Education is not only a systematic approach to gaining knowledge, but it is also a source of empowerment. The unfortunate reality is a high percentage of individuals in rural Africa do not have access to a quality education and are being left behind. The highest rate of out-of-school children exists in sub-Saharan Africa — 9 million girls and 6 million boys between the ages of 6 and 11 will never attend school. Marginalization consistently impedes the education of female and rural students in Africa.
While African governments are taking steps toward advancing the quality and accessibility of education, there is still room for improvement. Enrollment rates for primary and secondary students are steadily increasing; however, performance levels are dropping. Schools are unable to keep up with the influx leaving a shortage of quality teachers.
In Ethiopia, the most significant disparity of education lies between the enrollment rates of urban and rural communities — in 2011, 36 percent of rural children were out of school compared to the 13 percent of urban children. In 2000, the urban primary education gross enrollment rate was 111.6 percent, whereas, in rural areas, the enrollment rate was not even at 50 percent.
The power to change the world lies in education. African Wildlife Foundation (AWF) aspires to realize this goal in Adisge, a rural community located adjacent to the Simien Mountains National Park.
The park, with its jagged peaks and deep valleys, is home to the rare walia ibex, the gelada monkey, and the Ethiopian wolf, the most threatened canid in the world. Simien Mountains National Park is now one of the landscapes AWF supports through its Classroom Africa program. Through this initiative, AWF rebuilt Adisge Primary School from what was once a rundown local community school into a brand new primary school campus, providing long-term support in exchange for the community’s commitment to conservation.
In cooperation with the Ethiopian Wildlife Conservation Authority (EWCA), AWF’s interventions in the Simien Mountains National Park — Adisge Primary School as well as tourism ventures and park ranger training — in part, helped rehabilitate the protected area and contributed to its recent removal from the World Heritage Site in Danger list. AWF’s engagement with Adisge was contingent on the community’s cooperation with the EWCA to restrict livestock grazing within the park. Due to their commitment, Classroom Africa has helped the community gain access to quality education.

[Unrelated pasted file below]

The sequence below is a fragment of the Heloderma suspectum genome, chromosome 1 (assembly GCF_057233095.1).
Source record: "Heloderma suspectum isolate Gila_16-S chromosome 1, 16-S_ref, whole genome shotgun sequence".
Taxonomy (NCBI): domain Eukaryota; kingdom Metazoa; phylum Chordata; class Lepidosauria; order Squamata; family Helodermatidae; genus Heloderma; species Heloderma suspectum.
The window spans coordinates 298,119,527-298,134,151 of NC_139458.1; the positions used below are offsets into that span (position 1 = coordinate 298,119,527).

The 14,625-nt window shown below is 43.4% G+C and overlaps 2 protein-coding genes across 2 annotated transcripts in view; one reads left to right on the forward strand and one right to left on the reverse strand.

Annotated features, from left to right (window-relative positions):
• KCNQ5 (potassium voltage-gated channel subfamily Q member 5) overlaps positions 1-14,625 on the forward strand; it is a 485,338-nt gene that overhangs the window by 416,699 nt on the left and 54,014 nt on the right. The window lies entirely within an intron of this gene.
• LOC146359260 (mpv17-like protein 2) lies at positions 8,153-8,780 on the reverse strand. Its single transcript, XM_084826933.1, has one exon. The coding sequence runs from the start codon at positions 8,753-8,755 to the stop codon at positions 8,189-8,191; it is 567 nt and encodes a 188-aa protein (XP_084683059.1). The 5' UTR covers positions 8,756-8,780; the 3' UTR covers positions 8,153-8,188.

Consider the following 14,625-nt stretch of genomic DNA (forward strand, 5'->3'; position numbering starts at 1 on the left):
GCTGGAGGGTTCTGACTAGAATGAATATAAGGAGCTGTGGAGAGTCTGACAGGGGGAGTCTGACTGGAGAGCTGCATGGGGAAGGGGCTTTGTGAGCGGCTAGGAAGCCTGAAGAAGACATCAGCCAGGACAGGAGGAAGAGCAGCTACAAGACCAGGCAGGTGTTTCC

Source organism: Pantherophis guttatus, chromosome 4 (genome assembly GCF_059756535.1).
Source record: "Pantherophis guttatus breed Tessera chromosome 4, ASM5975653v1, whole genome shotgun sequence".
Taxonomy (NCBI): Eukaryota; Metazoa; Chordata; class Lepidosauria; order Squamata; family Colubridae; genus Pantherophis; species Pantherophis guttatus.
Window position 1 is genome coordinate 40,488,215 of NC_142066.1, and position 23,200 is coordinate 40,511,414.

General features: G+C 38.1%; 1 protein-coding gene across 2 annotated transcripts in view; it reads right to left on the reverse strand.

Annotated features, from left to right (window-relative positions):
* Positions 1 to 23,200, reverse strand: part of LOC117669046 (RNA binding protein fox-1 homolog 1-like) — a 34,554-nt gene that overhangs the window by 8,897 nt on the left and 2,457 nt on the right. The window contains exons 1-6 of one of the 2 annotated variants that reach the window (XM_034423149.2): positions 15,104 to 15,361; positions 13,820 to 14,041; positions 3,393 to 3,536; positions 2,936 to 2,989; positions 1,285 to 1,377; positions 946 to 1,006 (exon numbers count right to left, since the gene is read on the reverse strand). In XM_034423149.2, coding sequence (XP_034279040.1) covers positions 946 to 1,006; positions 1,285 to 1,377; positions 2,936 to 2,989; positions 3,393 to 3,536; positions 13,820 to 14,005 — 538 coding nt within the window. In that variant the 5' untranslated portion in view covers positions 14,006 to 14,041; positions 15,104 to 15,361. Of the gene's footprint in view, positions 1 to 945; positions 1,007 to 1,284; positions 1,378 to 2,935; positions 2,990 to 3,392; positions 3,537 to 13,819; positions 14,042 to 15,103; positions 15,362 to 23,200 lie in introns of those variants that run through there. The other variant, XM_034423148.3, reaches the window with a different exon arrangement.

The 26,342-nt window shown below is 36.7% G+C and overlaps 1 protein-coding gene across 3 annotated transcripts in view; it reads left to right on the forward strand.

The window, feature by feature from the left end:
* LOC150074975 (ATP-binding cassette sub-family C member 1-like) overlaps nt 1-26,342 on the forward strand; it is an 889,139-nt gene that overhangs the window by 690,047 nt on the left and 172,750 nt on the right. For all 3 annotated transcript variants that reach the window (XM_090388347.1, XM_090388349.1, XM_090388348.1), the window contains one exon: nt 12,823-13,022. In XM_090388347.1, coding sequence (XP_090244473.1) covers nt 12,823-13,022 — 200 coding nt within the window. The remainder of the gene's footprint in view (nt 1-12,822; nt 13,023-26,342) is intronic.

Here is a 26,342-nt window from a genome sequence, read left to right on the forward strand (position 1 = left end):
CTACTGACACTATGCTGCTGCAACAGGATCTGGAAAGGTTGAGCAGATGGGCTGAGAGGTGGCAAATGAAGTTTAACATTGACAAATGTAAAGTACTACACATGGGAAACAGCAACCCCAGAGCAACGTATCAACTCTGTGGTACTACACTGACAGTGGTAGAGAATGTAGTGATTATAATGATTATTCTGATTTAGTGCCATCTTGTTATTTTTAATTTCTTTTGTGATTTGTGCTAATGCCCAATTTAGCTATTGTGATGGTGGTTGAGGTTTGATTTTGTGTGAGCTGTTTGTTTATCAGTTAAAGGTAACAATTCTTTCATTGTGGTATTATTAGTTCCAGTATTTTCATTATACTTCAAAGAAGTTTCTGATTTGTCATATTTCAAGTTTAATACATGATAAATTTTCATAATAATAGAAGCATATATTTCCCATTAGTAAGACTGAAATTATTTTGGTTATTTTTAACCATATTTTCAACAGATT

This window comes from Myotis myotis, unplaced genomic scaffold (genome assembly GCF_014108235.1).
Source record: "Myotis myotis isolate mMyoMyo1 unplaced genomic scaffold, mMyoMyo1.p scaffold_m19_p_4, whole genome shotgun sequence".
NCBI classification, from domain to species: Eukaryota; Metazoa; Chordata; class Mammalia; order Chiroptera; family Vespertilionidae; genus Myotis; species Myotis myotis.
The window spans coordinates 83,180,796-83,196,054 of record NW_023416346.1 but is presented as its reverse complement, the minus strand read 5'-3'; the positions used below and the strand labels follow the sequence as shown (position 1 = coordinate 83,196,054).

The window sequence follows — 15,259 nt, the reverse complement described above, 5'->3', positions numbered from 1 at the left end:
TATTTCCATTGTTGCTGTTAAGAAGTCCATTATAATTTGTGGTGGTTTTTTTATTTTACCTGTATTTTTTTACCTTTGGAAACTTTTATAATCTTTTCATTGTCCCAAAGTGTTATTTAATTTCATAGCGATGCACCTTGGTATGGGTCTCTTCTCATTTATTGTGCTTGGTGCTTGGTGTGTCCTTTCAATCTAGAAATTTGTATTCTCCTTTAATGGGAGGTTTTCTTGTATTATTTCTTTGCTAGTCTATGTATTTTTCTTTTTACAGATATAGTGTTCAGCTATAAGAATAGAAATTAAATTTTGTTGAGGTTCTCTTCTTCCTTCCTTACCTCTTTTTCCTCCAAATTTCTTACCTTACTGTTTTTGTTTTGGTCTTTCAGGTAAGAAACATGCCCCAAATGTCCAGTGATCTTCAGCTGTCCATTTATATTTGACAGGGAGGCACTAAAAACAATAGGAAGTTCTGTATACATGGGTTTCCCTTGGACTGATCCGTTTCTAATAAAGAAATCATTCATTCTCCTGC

Before AWF’s support, Adisge accommodated grades 1 through 6 only. The closest school offering a full primary education up to grade 8 was 12 kilometers away, which was prohibitively far for students to complete their primary education. In 2014, less than 40 percent of enrolled students finished primary school in Ethiopia. In 2000, not even 1 percent of rural students enrolled in secondary school, whereas 76 of urban students enrolled did.
The new Adisge Primary School has been built to accommodate students through primary school in its entirety (grades 1-8). This expansion should be a significant factor in improving access to quality education and providing students a better opportunity to graduate from primary school and continue to their secondary education.
Due to the rural locale of the school, retaining quality teachers at Adisge has been a challenge. Adisge Primary School now comes with four teacher housing blocks with two units per block allowing eight teachers to live on-site full-time. Since the closest urban area is a 90-minute drive through the national park along bumpy roads, providing housing for academic staff helps attract and retain quality teachers.
Though the majority of classrooms have a textbook shortage, with more than two students sharing a textbook, Adisge will soon provide educational learning tablets preloaded with content from some of the world’s leading publishers. The technology will supplement existing resources while also turning the classrooms into digital learning spaces.
With the installation of solar power, the school and community no longer lack access to electricity, a common problem for rural communities through Ethiopia. In sub-Saharan Africa, 58 percent of people do not have access to electricity at home. At Adisge Primary School this will not be an issue.
Classroom Africa strives to expand conservation efforts in communities within or adjacent to critical habitats. By improving educational environments and by developing a more formal conservation education program, Adisge Primary School is empowering Africa’s conservation leaders of the future.
Perrin is the program manager of AWF’s Classroom Africa program, ensuring effective implementation and management of all Classroom Africa projects. She also served as a program design officer for AWF prior to her current role. Perrin earned her BA in environmental studies from the University of Colorado Boulder, and her MS in climate change and development from the University of Sussex.
AWF Blogs bring you to the critical landscapes we work in, where conservation benefits both wildlife and people alike. The blogs are written by our staff - men and women who have dedicated their lives to Africa's wildlife, people and wild lands.
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